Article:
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July 2019

Playing with Fire

Whilst the weather at the time of writing in early June does not live up to the title of flaming June I remember the orange skies over NW England last year when Lancashire moorland was very much ablaze.  It also reminds of our ambivalent relationship with fire as it can be both creative and destructive.

Early human groups first learned how to use and then control and create fire and it had a fundamental impact on how human societies developed, to migrate to more northern (and southern) latitudes, to improve diet and later to produce metal implements from copper, tin and iron. Much later it enabled the development of steam power and the internal combustion engine which as well as being the basis of much technological improvement was also a factor in the climate issues we face today.

The destructive power of fire is evident in the destruction of natural habitats and human habitation both by accident and intention, sometimes the intention is to provide replacement vegetation and indeed some Eucalyptus shed their bark to act as kindling so when forest fires occur naturally their competitors are destroyed and the heat from the fire is necessary for their seeds to sprout!

Despite our own fascination with fire we also need to use it responsibly not only for our own benefit but to consider the impact that our own choices have on those who are more vulnerable and the legacy we leave for future generations.

The word fire occurs over 600 times in the Bible and not surprisingly in both a positive and negative context.  Amongst these are ideas of refining and purifying and also denoting God’s presence – as with Moses and the burning bush and at Pentecost, celebrated in early June, when the apostles received flames of fire above their heads. 

Perhaps the next time there is the opportunity to contemplate a burning flame, it might also be the time to consider the flame of love burning in God’s heart for each one of us and the flame of God’s presence in our own lives both to overcome the faults of the past but also to bring us reassurance and hope for the future.

Charles Hill

Branscombe Open Day and Market

The annual church open day and market is on Saturday 13th July from 10.30 am – 3.00 pm. There will be trips up the church tower and guided historical tours.

Amazing parachuting teddy bears at 2.30 pm!

Light lunches, coffee and cakes, plus a variety of stall.

We look forward to welcoming you to our beautiful church.

Jazz and Pimms July 20th

The Friends of St Andrews presents Le Jazz Quartet on 20th July at 7.30.

St Giles Garden Party

Saturday 13th July open 2.30pm – 5pm

The SEATON SMUGGLERS UKULELE BAND will be visiting Northleigh providing their own brand of musical entertainment at the

Jan and Jim Fulton look forward to welcoming you to their garden at Shutes Farm (EX24 6BL) and hope the weather will be kind.

The Seaton Smugglers Ukulele Band will be entertaining us during the afternoon and there will be a collection for Devon Air Ambulance to show our appreciation.


Admission including cream tea  Adults £5.00 Children £2.50 Under 5 Free. 

We would be really pleased to accept donations of full bottles of any kind, books, fancy goods (unwanted gifts and toys), plants, produce and cakes. Items can be left at the back door at Shutes Farm or given to Pam Mayall, Ba Faraday or Norma Rich.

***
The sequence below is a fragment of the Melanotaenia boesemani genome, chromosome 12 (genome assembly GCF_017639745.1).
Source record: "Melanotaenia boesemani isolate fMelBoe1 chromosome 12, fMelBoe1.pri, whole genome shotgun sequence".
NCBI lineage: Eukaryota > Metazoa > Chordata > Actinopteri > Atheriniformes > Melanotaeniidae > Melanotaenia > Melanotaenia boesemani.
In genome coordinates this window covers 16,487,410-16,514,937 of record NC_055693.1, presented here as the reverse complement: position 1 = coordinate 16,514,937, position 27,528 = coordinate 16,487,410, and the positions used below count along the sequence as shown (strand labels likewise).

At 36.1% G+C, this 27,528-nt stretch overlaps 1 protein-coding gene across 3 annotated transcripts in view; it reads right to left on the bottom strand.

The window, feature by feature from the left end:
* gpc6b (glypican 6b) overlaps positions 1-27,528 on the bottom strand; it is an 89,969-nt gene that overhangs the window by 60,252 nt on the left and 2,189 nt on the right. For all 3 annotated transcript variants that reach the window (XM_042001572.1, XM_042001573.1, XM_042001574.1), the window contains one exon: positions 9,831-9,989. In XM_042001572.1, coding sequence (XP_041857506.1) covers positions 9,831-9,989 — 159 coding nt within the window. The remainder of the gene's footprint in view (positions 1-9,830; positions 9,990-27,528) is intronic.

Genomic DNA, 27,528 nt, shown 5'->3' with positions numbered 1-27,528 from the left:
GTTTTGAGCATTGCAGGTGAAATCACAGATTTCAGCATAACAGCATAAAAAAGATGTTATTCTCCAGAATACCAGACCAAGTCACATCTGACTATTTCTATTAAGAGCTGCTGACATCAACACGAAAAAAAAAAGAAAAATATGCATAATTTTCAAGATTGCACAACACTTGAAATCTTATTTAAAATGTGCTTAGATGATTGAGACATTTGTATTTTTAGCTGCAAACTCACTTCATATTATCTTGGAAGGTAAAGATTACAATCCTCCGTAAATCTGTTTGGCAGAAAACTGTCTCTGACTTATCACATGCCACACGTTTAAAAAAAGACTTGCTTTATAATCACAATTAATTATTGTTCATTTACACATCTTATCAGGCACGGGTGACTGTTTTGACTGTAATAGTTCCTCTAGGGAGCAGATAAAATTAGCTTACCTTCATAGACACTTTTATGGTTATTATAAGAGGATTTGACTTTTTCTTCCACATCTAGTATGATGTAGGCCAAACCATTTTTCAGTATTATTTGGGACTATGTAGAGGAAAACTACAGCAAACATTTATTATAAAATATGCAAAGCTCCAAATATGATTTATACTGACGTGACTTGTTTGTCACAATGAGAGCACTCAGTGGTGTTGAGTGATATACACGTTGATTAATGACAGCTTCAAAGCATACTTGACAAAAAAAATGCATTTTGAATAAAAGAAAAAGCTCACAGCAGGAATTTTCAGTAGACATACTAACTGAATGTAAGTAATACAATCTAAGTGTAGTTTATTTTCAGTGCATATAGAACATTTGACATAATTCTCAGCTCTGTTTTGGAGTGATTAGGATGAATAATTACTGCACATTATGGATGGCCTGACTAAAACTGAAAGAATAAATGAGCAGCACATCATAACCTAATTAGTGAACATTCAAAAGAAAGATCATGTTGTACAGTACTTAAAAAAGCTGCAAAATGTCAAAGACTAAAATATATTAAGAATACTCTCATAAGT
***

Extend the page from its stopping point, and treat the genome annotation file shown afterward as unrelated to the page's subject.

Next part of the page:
Cantamus 14 July

An afternoon concert at 3.30 in St Andrew’s Colyton. Tickets £10 on the door including refreshments.

Sunday 30th June

This is our Mission Community 5th Sunday with three opportunities to meet for worship.

8.00 Holy Communion in Colyton as usual

10.00 Joint Mission Community Holy Communion in Musbury

3.30 Afternoon tea at Colyford followed at 4.15 by Celtic Evening Prayer

We look forward to welcoming you at any of these services.

Musbury Barton Open Garden

The beautiful garden will be open to the public on Saturday 29th and Sunday 30th June. 1.30-5.00 pm, with teas available, in aid of church funds.

Colyford Blossoms

Colyford has an action-packed weekend on Friday 21st to Sunday 23rd June. The flower festival with contributions from local societies and organisations is open daily from 10.30-4.30, with refreshments served by the Friends of St Michael’s.

On Saturday evening Sidmouth Gospel Choir will perform in concert, with cheese and wine first at 7.00 pm, the performance at 7.30 pm, and tickets £5 from The Little Shop Colyton, Colyford Post Office and The Owl and Pyramid Seaton or on the door.

The festival concludes on Sunday 23rd with a special Songs of Praise at 6.30 pm and during the weekend we will be inviting visitors to the festival to vote for a favourite hymn.

New Rector appointed

The Rt Rev’d Jackie Searle, Bishop of Crediton, the Patron and the five Parish Representatives are delighted to announce that, subject to the completion of the statutory formalities, an offer of the post of Rector of the Holyford Mission Community, comprising the parishes of Colyton, Musbury, Southleigh and Branscombe, and Priest-in–Charge of the parish of Northleigh has been made to The Rev’d Dr Steven Martin, who is currently Assistant Curate in the United Benefice of Tavistock, with Gulworthy and Brent Tor, and that offer has been accepted.

His institution by the Bishop of Crediton will be on a date and venue to be advised.

Steven is married, and he and his wife Caroline have two sons, Henry (three and a half) and John (3 months). We warmly welcome them to our Mission Community